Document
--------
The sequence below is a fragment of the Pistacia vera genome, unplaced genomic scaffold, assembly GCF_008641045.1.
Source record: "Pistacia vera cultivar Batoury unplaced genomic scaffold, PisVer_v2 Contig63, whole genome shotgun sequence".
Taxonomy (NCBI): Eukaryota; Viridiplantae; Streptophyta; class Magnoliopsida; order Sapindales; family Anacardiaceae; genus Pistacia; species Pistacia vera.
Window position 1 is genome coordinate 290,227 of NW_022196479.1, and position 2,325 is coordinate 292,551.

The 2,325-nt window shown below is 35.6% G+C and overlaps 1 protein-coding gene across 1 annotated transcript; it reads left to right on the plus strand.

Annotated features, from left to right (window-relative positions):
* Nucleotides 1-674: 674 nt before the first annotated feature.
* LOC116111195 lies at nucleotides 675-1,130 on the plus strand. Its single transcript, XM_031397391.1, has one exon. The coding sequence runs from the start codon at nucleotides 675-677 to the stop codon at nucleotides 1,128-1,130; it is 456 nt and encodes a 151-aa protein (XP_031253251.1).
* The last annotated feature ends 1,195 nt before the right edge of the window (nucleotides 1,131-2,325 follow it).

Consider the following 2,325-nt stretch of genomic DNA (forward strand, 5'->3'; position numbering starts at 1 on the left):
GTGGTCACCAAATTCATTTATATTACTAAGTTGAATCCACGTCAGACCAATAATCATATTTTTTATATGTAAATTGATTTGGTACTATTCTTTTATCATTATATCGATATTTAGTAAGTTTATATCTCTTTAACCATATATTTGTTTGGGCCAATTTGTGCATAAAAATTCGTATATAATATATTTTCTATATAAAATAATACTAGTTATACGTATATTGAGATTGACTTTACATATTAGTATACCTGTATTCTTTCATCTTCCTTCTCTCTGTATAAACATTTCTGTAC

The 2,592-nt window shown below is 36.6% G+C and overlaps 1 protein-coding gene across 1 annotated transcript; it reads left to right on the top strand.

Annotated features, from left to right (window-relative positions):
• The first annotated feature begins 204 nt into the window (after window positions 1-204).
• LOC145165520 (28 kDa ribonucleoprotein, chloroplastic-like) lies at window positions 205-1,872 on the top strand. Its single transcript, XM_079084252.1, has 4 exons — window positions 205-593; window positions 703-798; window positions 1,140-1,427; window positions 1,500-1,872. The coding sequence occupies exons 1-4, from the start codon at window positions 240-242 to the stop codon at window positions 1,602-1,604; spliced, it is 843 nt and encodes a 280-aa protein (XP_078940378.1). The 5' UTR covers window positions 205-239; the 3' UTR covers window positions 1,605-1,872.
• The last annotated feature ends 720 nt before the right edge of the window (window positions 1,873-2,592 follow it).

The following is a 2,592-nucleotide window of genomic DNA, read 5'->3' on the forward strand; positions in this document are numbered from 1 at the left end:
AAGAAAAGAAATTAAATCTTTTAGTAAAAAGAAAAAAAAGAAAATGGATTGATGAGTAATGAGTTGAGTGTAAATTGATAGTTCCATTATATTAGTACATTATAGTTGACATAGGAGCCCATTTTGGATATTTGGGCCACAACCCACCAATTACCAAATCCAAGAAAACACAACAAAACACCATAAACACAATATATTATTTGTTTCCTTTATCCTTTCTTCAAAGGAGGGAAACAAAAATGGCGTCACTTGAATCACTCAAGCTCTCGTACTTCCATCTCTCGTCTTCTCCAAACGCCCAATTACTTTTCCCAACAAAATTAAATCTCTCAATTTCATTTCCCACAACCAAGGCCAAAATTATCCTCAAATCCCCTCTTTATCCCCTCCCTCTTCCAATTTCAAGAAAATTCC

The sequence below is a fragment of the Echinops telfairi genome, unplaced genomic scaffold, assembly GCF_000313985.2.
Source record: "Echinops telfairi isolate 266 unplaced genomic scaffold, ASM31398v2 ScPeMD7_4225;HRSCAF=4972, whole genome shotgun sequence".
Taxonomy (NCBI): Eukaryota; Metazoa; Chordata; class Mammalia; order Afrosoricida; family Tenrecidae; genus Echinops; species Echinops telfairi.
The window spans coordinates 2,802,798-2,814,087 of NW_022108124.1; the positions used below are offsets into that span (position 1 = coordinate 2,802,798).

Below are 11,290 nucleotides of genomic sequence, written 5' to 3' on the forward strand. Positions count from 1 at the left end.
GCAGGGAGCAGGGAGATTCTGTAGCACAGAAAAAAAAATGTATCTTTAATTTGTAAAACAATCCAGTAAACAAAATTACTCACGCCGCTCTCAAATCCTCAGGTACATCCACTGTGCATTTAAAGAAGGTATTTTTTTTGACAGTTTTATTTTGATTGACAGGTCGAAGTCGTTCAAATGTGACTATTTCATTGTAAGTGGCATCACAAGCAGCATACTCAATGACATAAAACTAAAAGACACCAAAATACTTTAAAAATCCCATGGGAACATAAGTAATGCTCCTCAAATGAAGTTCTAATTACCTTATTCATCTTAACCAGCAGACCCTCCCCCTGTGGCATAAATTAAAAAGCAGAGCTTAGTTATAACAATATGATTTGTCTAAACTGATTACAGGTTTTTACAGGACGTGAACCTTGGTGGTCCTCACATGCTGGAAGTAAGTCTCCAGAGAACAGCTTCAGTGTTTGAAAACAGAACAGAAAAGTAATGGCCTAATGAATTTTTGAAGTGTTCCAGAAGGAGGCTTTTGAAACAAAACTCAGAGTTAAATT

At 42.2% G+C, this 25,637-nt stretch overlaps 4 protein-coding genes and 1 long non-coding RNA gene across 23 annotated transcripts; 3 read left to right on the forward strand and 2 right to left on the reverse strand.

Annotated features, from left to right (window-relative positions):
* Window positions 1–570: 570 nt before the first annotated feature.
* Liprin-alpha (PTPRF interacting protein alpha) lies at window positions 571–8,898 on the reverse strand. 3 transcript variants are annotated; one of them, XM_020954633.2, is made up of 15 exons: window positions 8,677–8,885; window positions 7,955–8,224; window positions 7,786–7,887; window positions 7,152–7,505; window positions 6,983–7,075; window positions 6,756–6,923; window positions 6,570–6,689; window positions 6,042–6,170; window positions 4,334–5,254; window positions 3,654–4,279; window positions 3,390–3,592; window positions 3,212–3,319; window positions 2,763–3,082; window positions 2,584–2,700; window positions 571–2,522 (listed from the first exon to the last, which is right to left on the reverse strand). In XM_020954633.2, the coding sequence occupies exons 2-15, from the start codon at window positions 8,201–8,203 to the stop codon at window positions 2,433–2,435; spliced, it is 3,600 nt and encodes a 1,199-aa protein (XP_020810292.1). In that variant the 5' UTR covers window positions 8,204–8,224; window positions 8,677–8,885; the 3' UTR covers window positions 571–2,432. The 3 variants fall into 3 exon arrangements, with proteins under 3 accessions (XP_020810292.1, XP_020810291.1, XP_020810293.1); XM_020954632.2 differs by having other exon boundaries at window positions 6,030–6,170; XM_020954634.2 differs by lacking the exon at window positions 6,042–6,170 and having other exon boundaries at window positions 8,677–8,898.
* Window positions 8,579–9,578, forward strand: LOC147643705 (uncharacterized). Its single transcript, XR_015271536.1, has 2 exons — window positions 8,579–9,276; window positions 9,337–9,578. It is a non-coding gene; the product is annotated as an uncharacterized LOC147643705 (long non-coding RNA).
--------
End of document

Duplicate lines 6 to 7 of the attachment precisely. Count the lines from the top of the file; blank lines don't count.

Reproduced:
Annotated features, from left to right (window-relative positions):
* Nucleotides 1-674: 674 nt before the first annotated feature.